W3C, Now Age 20, Gives Official Recommendation for HTML5

Thanks to HTML5, we think nothing of watching video and audio natively in the browser, and nothing of running a browser on a phone.

MOUNTAIN VIEW, Calif.—HTML, the latest version of the Internet's markup language that has been one of the pillars of the entire Internet for a generation, celebrated a milestone in October: The 20th anniversary of its acceptance as a standard by the World Wide Web Consortium, or W3C.

The official date is thought to be Oct. 14, but there are some people who aren't exactly sure about that, only that it became official in October 1994. No matter; it's the IT that counts, and the latest version, HTML5—which itself was in development for seven of those 20 years—is moving packets around the globe so often that to try and come up with an estimated number of actions would be pure folly.

During the W3C's weeklong annual conference at the Computer History Museum on Oct. 28, the global standards and development organization published its official recommendation of the fifth major revision of the format used to build Web pages and applications, and the cornerstone of the organization's Open Web Platform.

Video Capabilities Proving Big for HTML5

For application developers and industry, HTML5 represents a set of features that Web and application developers will be able to rely on for years to come. HTML5 is now supported on a majority of devices, lowering the cost of creating rich applications to reach users everywhere.

"Today we think nothing of watching video and audio natively in the browser, and nothing of running a browser on a phone," W3C Director and CERN researcher Tim Berners-Lee (in picture at right with Paul Cotton of Microsoft, left, and Sam Ruby of IBM) told a small group of invited guests at the museum Oct. 28. "We expect to be able to share photos, shop, read the news, and look up information anywhere, on any device. Though they remain invisible to most users, HTML5 and the Open Web Platform are driving these growing user expectations."

HTML5 brings to the Web video and audio tracks without needing plugins; programmatic access to a resolution-dependent bitmap canvas, which is useful for rendering graphs, game graphics, or other visual images on the fly; native support for scalable vector graphics (SVG) and math (MathML); annotations important for East Asian typography (Ruby); features to enable accessibility of rich applications; and much more.

HTML5 Already Widely Deployed

HTML5 is hardly new; in fact, it has been in use for years. According to a 2014 Vision Mobile Survey, 42 percent of 10,000 developers surveyed are using the combination of HTML, CSS, and JavaScript for all or part of their mobile applications. Gartner Research described HTML5 as one of its top 10 mobile technologies and capabilities for 2015 and 2016, saying HTML5 "will be an essential technology for organizations delivering applications across multiple platforms."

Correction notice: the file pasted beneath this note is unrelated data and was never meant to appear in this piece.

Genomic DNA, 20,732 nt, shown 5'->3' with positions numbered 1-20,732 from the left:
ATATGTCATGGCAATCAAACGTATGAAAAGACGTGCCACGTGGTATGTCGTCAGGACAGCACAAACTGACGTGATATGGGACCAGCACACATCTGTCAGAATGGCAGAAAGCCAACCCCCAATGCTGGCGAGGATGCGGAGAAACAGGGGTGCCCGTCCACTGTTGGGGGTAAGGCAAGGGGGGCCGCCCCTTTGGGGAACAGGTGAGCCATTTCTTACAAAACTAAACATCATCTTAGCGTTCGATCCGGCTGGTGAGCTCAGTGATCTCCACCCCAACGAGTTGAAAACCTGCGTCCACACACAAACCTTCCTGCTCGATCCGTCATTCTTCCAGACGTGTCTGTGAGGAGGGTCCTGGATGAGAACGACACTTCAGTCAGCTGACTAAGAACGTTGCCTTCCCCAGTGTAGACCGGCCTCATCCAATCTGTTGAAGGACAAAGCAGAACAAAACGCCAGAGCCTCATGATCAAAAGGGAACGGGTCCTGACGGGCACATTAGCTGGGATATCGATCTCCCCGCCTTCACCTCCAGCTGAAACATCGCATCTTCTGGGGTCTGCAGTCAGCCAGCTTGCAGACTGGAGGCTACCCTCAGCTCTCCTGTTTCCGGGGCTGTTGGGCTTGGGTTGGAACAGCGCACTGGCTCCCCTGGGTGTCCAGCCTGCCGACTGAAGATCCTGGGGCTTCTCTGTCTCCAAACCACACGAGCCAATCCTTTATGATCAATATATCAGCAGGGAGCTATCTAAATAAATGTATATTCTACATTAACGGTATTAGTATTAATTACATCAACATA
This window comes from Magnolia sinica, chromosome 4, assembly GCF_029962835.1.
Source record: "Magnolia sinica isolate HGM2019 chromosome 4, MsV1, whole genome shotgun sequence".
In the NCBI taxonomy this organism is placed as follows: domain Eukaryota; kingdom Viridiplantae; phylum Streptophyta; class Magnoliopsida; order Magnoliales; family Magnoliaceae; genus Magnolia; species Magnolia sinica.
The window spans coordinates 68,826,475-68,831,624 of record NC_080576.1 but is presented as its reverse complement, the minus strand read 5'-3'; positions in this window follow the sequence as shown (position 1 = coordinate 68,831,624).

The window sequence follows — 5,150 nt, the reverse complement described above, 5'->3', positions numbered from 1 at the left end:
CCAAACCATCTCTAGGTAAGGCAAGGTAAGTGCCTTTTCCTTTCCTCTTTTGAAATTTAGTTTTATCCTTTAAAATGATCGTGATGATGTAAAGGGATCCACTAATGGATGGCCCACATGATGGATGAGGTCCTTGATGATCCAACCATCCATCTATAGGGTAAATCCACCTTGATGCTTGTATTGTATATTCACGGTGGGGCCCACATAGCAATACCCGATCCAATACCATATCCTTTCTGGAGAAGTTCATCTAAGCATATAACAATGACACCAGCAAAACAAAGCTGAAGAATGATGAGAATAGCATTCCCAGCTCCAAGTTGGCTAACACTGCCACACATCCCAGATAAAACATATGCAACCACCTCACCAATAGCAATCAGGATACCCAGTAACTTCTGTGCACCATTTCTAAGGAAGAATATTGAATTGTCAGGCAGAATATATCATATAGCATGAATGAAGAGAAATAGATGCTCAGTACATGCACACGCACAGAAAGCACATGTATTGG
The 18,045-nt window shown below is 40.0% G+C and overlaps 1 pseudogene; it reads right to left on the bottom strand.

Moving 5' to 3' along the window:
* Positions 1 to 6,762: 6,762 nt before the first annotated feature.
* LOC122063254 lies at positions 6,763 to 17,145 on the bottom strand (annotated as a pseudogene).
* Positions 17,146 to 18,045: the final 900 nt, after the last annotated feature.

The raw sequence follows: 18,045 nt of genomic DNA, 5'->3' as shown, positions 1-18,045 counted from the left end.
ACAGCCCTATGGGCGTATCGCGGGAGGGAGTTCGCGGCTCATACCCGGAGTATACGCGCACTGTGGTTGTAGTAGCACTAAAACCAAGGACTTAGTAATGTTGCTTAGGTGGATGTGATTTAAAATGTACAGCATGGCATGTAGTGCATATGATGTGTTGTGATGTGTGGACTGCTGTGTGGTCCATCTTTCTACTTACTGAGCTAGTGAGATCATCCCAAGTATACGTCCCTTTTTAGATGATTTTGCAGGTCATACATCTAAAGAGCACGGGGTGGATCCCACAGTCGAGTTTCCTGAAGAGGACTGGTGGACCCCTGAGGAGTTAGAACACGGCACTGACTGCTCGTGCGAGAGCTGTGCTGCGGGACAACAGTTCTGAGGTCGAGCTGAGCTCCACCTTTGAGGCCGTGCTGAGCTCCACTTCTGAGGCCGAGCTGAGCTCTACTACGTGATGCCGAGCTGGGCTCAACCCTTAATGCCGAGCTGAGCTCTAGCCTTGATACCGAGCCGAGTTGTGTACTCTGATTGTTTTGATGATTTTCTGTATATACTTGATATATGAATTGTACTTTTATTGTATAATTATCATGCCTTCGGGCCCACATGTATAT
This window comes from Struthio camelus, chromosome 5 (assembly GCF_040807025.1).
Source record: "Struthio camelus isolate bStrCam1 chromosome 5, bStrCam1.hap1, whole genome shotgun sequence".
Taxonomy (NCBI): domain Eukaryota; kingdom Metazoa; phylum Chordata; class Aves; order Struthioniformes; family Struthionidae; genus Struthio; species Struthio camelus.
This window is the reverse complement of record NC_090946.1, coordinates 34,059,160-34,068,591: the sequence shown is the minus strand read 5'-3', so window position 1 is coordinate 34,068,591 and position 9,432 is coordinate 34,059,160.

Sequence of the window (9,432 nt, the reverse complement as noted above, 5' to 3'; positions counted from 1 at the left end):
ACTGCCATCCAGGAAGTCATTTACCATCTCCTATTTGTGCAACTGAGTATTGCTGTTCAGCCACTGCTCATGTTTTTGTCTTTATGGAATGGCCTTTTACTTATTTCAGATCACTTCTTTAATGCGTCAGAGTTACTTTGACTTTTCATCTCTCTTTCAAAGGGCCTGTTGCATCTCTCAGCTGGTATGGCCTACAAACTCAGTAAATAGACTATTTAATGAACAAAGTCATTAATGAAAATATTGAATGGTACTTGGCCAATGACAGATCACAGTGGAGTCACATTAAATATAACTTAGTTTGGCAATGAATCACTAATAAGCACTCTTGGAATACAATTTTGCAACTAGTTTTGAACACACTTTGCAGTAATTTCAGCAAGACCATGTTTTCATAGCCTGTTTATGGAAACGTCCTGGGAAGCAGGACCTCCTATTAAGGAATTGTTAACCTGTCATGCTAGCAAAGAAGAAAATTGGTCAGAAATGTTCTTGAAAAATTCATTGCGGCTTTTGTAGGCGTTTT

To help achieve the "write once, deploy anywhere" promise of HTML5 and the Open Web platform, during the 22 months since W3C announced the completed definition of HTML5, the W3C community has been adding to the HTML5 test suite, which includes more than 100,000 tests and continues to grow. The Test the Web Forward community effort now plays an important and ongoing part in driving Open Web Platform interoperability.

With today's publication of the recommendation, software implementers benefit from royalty-free licensing commitments from over 60 companies under W3C's Patent Policy. Enabling implementers to use Web technology without payment of royalties is critical to making the Web a platform for innovation.

What's the Future Look Like?

So where is HTML5 eventually going to go?

"I think it's going to the developing world," Microsoft engineer and W3C HTML Working Group co-chair Paul Cotton told eWEEK. "If you look at the number of users and future users emerging in countries like China, India, and Russia, those are places where there are, in fact, a large number of untapped users, and they are just going to skip to HTML5 as quickly as they can.

"You know, sometimes we just talk as if it's [only] about the browser vendors, as if it's just about Microsoft, Mozilla, and Apple. But we have to realize that because this is a royalty-free platform, I expect to see the emergence of lots of new players in the marketplace," Cotton said.

"And remember: Several of those browsers are open source, so it's reasonably easy to kickstart and fork the code. I mean, Google forked the Webkit code and went off in their own direction. I'm expecting you'll see more people do that, and then they'll start to innovate on that kind of platform going forward."

Chris Preimesberger

Chris J. Preimesberger

Chris J. Preimesberger is Editor-in-Chief of eWEEK and responsible for all the publication's coverage. In his 13 years and more than 4,000 articles at eWEEK, he has distinguished himself in reporting...